Abstract

Abstract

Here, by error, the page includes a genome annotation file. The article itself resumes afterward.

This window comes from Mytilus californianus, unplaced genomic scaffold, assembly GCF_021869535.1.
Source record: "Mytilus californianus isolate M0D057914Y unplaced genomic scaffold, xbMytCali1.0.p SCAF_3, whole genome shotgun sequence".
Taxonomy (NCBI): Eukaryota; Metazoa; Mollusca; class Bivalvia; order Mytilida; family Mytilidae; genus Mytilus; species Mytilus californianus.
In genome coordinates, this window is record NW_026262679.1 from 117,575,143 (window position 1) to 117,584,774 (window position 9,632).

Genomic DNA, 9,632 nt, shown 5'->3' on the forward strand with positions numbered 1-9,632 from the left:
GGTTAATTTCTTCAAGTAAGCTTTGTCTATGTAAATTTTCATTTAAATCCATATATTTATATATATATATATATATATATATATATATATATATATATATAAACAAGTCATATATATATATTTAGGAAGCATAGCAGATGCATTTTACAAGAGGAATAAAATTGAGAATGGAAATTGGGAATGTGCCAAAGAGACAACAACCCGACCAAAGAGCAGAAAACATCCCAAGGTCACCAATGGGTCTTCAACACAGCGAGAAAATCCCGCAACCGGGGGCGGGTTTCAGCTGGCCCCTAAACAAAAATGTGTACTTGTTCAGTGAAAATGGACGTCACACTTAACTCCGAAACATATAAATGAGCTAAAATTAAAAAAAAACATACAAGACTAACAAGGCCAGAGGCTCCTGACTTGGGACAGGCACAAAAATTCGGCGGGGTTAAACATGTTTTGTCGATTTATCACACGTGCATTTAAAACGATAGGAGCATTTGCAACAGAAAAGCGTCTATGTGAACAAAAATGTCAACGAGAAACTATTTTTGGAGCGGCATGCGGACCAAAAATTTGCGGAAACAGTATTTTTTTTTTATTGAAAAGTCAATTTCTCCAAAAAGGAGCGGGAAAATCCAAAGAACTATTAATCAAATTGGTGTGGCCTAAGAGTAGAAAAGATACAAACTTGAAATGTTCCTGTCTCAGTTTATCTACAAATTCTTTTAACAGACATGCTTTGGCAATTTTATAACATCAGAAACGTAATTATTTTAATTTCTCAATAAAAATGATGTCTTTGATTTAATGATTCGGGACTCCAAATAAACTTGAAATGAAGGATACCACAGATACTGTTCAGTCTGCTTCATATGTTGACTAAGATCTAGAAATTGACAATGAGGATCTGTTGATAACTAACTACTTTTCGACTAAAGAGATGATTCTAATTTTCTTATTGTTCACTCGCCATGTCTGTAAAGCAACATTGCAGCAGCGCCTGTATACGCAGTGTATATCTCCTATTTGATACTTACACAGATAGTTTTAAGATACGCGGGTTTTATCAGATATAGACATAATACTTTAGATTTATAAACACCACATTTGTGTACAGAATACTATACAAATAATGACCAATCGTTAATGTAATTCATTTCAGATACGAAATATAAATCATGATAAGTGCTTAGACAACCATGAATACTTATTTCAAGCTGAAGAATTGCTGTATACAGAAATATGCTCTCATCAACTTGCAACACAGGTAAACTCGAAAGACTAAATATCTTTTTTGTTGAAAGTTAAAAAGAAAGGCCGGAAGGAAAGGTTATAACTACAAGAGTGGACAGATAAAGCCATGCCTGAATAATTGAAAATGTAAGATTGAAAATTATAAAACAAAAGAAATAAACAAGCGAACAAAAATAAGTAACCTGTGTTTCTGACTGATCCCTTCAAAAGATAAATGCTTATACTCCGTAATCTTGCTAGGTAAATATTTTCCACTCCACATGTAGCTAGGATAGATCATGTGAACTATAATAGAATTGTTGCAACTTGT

Numerous open-loop ground energy systems are under construction or have been constructed in central London. The majority of these systems use the Chalk aquifer as a water source. A significant proportion of the abstracted water must be returned to the aquifer to maintain groundwater levels. If the ground system is to function correctly, the temperature of the abstracted groundwater must not be altered significantly by early thermal breakthrough of the returned water. Groundwater flow within the Chalk is predominantly through fractures and these provide the primary route by which thermal breakthrough might take place. The nature of the fracturing and its impact on the thermal transport beneath a proposed site must be understood to provide confidence that the ground energy system will function correctly. Two tracer and thermal test methods to determine fracture properties are examined. The results for a site with a borehole separation of 100 m suggest that the flow in the Chalk beneath the site is carried by a small number of fractures and that careful modelling and interpretation can provide valuable constraints on the frequency of fractures, their spatial pattern and their hydraulic aperture. The results highlight difficulties for designing within-borehole temperature monitoring systems for fractured aquifer thermal experiments.

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